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Šípoš: Monitoring of party election spending is ineffective

ONE of the main ways to discover how much the political parties are spending on their election campaigns is to examine the preliminary reports which they have to send to the Finance Ministry. But although these reports define the exact items that parties have spent money on, Gabriel Šípoš, head of the ethics watchdog Transparency International Slovensko, does not think that they are of any use since monitoring mechanisms to check the veracity of the submitted information are lacking.

ONE of the main ways to discover how much the political parties are spending on their election campaigns is to examine the preliminary reports which they have to send to the Finance Ministry. But although these reports define the exact items that parties have spent money on, Gabriel Šípoš, head of the ethics watchdog Transparency International Slovensko, does not think that they are of any use since monitoring mechanisms to check the veracity of the submitted information are lacking.

The Slovak Spectator spoke to Šípoš about ways to make the system more transparent.

The Slovak Spectator (TSS): Can the preliminary reports filed by the parties running for the March 10 parliamentary elections be considered reliable?

Gabriel Šípoš (GŠ): The truth is that we do not know, and [if they are not] the public will not find out about it. The law does not control the campaigns of candidates, only those of the parties on one hand, and [the activities of] third parties such as civic associations on the other. So the law is so weak that the reports are not very interesting. Moreover, nobody checks the submitted numbers against reality; the ministry makes only a formal check. Taking this into account, the monitoring of expenditures and sponsors is absolutely ineffective.

TSS: The 99 Percent movement has claimed in its preliminary report that it spent no money at all on its campaign, adding that the costs have been met by the civic association Citizen in Action. How do you think the system can be organised to motivate parties to reveal their real incomes and expenses without using such 'loopholes in the law'?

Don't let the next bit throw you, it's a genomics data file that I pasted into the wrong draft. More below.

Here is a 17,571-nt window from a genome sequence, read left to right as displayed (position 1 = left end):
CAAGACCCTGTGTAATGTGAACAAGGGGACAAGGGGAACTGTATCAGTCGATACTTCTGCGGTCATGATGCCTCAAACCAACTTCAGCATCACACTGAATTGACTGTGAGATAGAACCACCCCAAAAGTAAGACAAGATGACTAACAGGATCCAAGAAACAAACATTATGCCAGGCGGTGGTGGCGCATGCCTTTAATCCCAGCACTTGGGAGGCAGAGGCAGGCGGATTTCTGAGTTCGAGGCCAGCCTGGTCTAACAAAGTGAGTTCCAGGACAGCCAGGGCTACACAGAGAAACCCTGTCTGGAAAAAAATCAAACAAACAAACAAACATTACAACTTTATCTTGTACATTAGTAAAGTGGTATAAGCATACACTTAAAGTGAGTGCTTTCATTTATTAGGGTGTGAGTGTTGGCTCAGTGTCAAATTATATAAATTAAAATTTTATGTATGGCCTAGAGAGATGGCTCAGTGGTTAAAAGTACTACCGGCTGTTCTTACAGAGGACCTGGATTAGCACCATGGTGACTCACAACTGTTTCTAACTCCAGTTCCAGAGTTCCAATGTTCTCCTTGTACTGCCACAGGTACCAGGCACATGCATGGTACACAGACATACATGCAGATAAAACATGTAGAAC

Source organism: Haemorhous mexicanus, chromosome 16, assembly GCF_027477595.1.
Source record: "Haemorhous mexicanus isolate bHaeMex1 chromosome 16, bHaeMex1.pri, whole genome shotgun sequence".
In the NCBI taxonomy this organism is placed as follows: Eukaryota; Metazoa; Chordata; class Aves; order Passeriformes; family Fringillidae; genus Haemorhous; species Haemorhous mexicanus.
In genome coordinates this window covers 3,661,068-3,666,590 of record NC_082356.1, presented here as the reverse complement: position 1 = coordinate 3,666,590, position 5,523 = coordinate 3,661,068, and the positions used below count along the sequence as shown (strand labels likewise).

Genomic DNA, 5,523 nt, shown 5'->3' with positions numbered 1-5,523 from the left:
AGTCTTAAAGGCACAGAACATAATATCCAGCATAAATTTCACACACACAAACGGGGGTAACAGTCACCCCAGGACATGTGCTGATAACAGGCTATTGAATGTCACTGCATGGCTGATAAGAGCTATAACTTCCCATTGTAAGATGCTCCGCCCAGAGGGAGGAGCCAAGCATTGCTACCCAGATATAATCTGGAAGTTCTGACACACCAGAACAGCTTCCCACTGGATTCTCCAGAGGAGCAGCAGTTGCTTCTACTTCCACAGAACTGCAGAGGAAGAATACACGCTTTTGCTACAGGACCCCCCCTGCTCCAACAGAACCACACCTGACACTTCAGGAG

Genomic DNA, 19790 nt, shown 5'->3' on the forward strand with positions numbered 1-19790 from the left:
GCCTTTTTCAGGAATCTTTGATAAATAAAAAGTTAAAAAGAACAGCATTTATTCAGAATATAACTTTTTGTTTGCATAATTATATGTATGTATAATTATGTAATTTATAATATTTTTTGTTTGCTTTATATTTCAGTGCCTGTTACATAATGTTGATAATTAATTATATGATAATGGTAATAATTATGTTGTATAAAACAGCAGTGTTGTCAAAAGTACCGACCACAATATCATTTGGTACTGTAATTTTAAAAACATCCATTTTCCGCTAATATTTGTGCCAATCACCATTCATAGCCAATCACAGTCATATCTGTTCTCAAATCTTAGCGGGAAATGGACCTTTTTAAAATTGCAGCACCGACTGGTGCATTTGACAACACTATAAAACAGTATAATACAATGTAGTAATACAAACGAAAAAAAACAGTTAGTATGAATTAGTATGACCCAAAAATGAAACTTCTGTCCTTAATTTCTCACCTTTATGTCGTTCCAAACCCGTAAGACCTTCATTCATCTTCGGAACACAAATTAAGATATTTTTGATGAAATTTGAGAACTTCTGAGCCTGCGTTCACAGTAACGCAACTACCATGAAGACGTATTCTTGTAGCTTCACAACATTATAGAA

GŠ: First, there has to be strong monitoring. As there is not [such monitoring] in Slovakia at the moment, we suggest establishing an independent institution. In Poland, for example, it [monitoring of finances] is done by the Central Election Committee, which works all the time, not only during elections as it does in Slovakia, and has wider powers. The second possibility is the Supreme Audit Office – this is how it works in Hungary. The third tool is the implementation of the motivation for parties to declare the money. We propose a system of so-called matching funds, similar to the one run in Germany, i.e. linking state contributions to declared private [contributions], [a measure] which supports the revealing of sponsors.

TSS: Can an initiative similar to the one proposed to make the financing of parties more transparent also do the same for their stated incomes and expenses? If so, how?

GŠ: Yes, we were one of the authors [of the initiative in which parties promised to pass measures to make their financing more transparent]. During the pre-election period the parties are more open to promises because of the voters. The atmosphere after the Gorilla revelations also helped it. It was important that in our proposal we required concrete steps and a promise [to realise them] by a certain time, i.e. one year after the election of a new parliament.

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